Speed Score doesn't guarantee anything, of course, but the higher your score, the better career you generally have. You can see the production of backs fall off as Speed Score drops off in this table:
Updated Speed Score track record, 1999-2014.
X% of players with a Speed Score of Y go on to average Z yards per season.
Be big, be fast, or be Arian Foster. pic.twitter.com/BG1vW05oUd
— Bryan Knowles (@BryKno) March 1, 2019
There are exceptions to every rule. Arian Foster had a Speed Score of 94.2, but still topped 5,000 yards in his first five years -- he's that "1.4 percent" on the chart, the only running back with a Speed Score under 100.0 who managed to average a thousand yards a season for five years. So, no, a low Speed Score doesn't mean you're guaranteed to be a bust. But…
Ahmad Bradshaw holds the record for worst Speed Score for a productive running back. Back in 2007, Bradshaw ran a 4.61 40 at 198 pounds, for a Speed Score of 87.7. Only one player below that score even managed 1,000 yards in their first five seasons, and most of them washed out of the league after a year or two. That's the low-water mark; an athletic point of no return. If Singletary turns into a successful NFL back, he will be bucking all modern statistical trends.
Singletary did not have the lowest Speed Score of the year, however. Wisconsin's Alex Ingold is a fullback, and thus his Speed Score isn't particularly relevant. LSU's Nick Brossette is a seventh-round prospect who may have bumped himself down into UDFA territory with his combine performance. Then, we get to Georgia's Elijah Holyfield.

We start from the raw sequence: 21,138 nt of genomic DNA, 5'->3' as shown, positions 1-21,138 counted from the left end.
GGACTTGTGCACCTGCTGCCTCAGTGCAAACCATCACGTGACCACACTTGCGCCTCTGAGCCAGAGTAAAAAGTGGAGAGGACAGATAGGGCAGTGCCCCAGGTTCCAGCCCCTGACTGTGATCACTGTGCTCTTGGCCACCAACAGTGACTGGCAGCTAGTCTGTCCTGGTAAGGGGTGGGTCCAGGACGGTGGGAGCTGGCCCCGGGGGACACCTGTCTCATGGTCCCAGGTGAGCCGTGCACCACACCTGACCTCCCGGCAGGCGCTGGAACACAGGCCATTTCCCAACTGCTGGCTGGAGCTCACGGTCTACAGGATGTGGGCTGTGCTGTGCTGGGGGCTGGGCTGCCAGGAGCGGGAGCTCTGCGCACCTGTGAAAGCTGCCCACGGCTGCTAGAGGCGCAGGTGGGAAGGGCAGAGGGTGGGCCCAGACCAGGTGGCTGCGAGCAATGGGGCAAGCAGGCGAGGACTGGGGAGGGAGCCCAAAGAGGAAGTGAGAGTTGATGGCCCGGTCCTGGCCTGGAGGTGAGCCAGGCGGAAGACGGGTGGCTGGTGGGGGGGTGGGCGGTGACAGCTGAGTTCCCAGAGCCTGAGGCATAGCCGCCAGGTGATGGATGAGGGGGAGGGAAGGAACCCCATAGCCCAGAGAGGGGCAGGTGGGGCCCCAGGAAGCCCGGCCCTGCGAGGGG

Holyfield managed a 4.78 40-yard dash on his first attempt. To put into context, Da'Shawn Hand, defensive tackle for the Detroit Lions, managed a 4.83 at the combine last year. When you have trouble outrunning defensive tackles, you're not going to have a great 40 time. You do get two runs, however, and on his second run, Holyfield could only manage a 4.81. That's a fine time for an Ironhead Heyward or a Le'Ron McClain, basically a bowling ball you crash into the line. But Holyfield isn't that type of player -- he weighed in at just 217 pounds, which is more Joe Mixon or Adrian Peterson size. That's a Speed Score of just 83.1; Elijah's dad Evander had knockouts that happened quicker than Elijah ran the 40.
Before the combine, there was talk of Holyfield sliding up in to the second day thanks to his stout frame and aggressive rushing style, but he just looked like he was running through molasses out there. He has a lot riding on his Pro Day now to show that this was some kind of fluke; it was one of the worst 25 Speed Scores we've ever recorded, including fullbacks.